VO2max (ml/min/kg) = distance (m) x 0.0084 + 36.4 (Bangsbo, et al 2006)
Group A (experimental group) received the designed Buteyko breathing technique (BBT) for 6 weeks. Each athlete was trained by Buteyko breathing technique, intensively for 5 days a week and the session was of 20 minutes. The time of the session was in the morning at least two hours after meals. Each athlete was asked to perform the technique by himself at home twice daily (in the morning and in the evening, at least 2 hours after meals) during the time of the study. Group B (control group) continued with regular training.
Buteyko Breathing Technique:
Step1: The “Control Pause” (CP) breathing test
Take a small breath in (2 s) and a small breath out (3 s). Hold your nose on the ‘‘out’’ breath, with empty lungs but not too empty.
Holding your nose is necessary to prevent air entering into the airways.
Count how many seconds you can comfortably last before you need to breathe in again. Hold your breath until you feel the first need to breathe in. Release your nose and breathe in through it.
Your first intake of breath after the CP should be no greater than your breath prior to taking measurement; you should not hold your breath for too long as this may cause you to take a big breath after measuring the CP .(Mckeown, 2015)
Step 2: Shallow breathing
Sit up straight. Monitor the amount of air flowing through your nostrils by placing your finger under your nose in a horizontal position. Your finger should lie just above your top lip, close enough to your nostrils so that you can feel the airflow, but not so close that the air flow is blocked. Now, breathe air slightly into the tip of your nostrils. As you exhale, pretend that your finger is a feather. Breathe out gently onto your finger so that the feather does not move. Concentrate on calming your breath to reduce the amount of warm air you feel on your finger. As you reduce the amount of warm air onto your finger, you will begin to feel a need or want for air. Try to maintain the need for air for about 4 min. (Mckeown, 2015)
Step 3: Putting it together
Take Control Pause. Reduced breathing for 4 min.Wait for 2 mins and take control pause. Repeat it for 3 times again.
Group B (control group) did not receive any protocol during the time of the study but continued with their regular training.
All the data was entered into statistical package for social sciences (SPSS Inc. version 21.0, Chicago III). Significance was defined as p ≤ 0.05.
Table 1 Demographic data of all participants.
Graph 1 shows comparison of Resting Heart Rate (RHR) between group A and B.
Graph 2 shows comparison of resting systolic and diastolic blood pressure between group A & B.
Table 2 shows comparison of VO2max between group A(Experimental) & B (Control).
There was a significant increase in VO2max by 15.54% in group A and there was a little change in VO2max by1.68% in group B.
Table 3 shows comparison of Control Pause between group A(Experimental) & B(Control).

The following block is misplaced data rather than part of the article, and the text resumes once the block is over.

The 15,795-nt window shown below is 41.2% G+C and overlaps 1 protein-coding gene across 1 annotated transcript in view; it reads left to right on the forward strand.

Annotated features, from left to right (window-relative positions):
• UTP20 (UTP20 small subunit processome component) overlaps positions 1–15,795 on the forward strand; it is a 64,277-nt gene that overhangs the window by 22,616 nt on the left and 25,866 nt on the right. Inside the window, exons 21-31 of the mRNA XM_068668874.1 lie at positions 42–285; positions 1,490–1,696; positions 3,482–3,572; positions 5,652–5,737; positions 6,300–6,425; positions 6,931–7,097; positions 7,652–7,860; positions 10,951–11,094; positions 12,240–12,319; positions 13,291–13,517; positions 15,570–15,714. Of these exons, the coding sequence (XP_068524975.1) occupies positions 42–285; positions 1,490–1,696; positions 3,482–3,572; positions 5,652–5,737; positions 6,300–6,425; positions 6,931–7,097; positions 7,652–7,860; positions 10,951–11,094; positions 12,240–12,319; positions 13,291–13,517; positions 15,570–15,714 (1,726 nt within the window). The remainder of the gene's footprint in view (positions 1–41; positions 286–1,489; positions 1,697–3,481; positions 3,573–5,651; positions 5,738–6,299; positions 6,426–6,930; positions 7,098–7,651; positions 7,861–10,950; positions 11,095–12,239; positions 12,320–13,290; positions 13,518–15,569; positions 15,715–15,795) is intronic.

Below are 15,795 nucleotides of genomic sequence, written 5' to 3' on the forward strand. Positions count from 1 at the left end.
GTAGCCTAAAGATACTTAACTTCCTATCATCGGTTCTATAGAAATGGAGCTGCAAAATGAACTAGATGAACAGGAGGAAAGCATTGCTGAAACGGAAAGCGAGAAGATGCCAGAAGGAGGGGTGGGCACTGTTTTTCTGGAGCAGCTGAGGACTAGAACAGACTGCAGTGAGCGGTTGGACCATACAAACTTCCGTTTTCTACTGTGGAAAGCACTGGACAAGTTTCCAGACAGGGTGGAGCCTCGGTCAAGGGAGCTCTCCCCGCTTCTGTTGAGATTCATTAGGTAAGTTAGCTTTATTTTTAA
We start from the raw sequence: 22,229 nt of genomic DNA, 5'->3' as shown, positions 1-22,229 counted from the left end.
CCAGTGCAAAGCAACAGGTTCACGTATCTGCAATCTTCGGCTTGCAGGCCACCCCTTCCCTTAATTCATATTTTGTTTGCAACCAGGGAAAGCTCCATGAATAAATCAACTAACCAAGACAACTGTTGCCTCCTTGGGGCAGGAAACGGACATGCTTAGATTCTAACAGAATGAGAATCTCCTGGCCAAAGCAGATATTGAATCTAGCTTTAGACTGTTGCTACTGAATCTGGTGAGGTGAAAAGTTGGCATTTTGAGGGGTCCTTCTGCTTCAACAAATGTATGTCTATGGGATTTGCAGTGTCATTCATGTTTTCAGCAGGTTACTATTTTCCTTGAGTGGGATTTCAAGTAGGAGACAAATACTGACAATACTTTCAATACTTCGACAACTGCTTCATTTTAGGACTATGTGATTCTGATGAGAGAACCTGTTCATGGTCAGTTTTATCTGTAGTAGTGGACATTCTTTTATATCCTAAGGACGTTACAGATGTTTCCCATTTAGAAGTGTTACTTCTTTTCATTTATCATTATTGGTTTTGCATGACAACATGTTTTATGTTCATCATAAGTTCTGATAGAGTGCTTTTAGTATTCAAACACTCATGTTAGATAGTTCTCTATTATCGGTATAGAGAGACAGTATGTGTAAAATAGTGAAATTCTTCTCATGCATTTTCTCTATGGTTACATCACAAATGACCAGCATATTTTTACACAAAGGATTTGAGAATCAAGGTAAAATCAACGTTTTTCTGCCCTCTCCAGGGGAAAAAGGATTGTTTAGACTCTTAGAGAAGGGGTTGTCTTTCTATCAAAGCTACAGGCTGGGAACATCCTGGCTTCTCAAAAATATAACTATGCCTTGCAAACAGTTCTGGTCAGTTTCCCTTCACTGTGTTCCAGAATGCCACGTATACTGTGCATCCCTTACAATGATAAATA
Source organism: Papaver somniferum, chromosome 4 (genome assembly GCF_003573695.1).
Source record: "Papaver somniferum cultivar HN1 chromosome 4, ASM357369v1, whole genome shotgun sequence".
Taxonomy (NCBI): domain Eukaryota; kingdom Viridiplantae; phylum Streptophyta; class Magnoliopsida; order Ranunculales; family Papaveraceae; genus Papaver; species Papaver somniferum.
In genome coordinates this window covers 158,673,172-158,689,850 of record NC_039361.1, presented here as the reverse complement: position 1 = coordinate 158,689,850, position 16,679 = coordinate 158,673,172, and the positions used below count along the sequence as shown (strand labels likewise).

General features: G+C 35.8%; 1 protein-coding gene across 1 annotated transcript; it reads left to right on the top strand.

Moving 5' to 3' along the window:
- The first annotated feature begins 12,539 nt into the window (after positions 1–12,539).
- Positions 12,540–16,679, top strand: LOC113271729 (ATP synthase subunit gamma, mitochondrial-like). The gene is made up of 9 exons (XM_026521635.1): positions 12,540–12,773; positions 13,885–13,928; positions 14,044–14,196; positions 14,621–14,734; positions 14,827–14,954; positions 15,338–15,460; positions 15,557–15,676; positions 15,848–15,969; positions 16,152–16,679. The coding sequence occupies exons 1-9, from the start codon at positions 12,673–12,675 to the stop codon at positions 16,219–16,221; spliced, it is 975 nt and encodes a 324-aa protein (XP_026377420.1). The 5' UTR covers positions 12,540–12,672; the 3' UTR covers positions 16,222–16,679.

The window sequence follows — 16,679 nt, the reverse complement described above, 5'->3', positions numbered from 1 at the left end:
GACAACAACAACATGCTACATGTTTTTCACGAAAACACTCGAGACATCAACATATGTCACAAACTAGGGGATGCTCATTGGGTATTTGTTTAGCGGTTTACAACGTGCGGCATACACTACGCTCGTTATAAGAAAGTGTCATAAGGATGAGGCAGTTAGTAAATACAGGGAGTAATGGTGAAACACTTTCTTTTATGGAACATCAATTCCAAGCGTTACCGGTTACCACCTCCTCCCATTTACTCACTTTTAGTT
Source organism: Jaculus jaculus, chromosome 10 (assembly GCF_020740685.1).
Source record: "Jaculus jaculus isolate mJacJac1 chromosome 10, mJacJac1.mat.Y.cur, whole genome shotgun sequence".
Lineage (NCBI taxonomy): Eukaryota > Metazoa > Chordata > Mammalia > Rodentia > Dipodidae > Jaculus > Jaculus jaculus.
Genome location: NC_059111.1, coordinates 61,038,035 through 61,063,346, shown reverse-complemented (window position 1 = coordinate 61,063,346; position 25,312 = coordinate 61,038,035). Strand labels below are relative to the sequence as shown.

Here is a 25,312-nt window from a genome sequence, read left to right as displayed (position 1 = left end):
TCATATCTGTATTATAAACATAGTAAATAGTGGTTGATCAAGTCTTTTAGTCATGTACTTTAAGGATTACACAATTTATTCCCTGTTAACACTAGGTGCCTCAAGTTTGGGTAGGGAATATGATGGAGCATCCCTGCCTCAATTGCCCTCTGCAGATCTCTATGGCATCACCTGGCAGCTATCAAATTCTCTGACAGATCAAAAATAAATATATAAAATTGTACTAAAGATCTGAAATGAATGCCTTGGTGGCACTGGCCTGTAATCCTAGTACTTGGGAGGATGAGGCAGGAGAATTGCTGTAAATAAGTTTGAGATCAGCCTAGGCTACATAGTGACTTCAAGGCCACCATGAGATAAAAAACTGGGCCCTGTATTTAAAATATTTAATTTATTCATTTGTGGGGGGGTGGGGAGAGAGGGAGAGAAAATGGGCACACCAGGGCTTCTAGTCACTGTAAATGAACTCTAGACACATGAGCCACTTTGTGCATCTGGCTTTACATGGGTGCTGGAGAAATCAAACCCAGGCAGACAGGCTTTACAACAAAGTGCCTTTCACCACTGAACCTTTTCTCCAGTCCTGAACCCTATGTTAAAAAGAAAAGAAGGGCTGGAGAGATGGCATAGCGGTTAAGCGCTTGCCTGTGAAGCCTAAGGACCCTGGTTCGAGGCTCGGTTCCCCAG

Group A showed a huge increase in the Control pause test by 134.2% and there was slight increase in Control Pause by 5.2% in group B.
Table 4 shows comparison of sports competitive anxiety test (SCAT) between group A & B.
Group A showed decrease in anxiety by 12.4% and a slight increase in anxiety by 4.5% was seen in group B.
This study demonstrated that the Buteyko breathing technique test can effectively improve the physiological parameter like Resting Heart rate, VO2max, Resting Blood Pressure, Control Pause Test as well as important psychological parameter like Anxiety SCAT test among the football players.
Resting heart rate
The present study demonstrated significant decrease in resting heart rate by (5.76 %) in group A whereas group B did not show any significant change.
Sroufe (1971) has also observed that shallow breathing reduced both heart rate and heart rate variability. P. Raghuraj (1998) explained that autonomic status gets modified with kapalabhati (breathing technique) by increasing sympathetic activity with reduced vagal activity. The findings of C.-K. Penga (2004) also supports the concept of a ‘‘meditation paradox,’’ since a variety of relaxation and meditative techniques may produce active cardiac dynamics, associated with prominent low frequency heart rate oscillations.
Resting blood pressure
The present study revealed a significant decrease in Systolic Blood Pressure by 4.26% and Diastolic Blood Pressure by 5% in group A. whereas group B did not show significant change.
The results are in agreement with Reuven Viskoper (2003) who found that resistant hypertensive get benefit from self-treatment by device guided slow breathing. The previous literature suggests that slow breathing shows modulating effects on cardiovascular system. There effects beneficial in hypertension as they increase baroreflex sensitivity, heart rate variability, venous return, and decrease peripheral resistance. These effects are mediated by both mechanical and neural pathways, which may differ from those affected by drugs. Anderson et al., (2010) investigated the effects of daily practice of device-guided slow breathing (DGB) on (a) 24-h BP and breathing patterns in the natural environment (b) BP and breathing pattern during clinic rest and found that The DGB intervention decreased clinic resting BP, mid-day ambulatory systolic BP (in women only) and resting breathing rate, and increased resting tidal volume.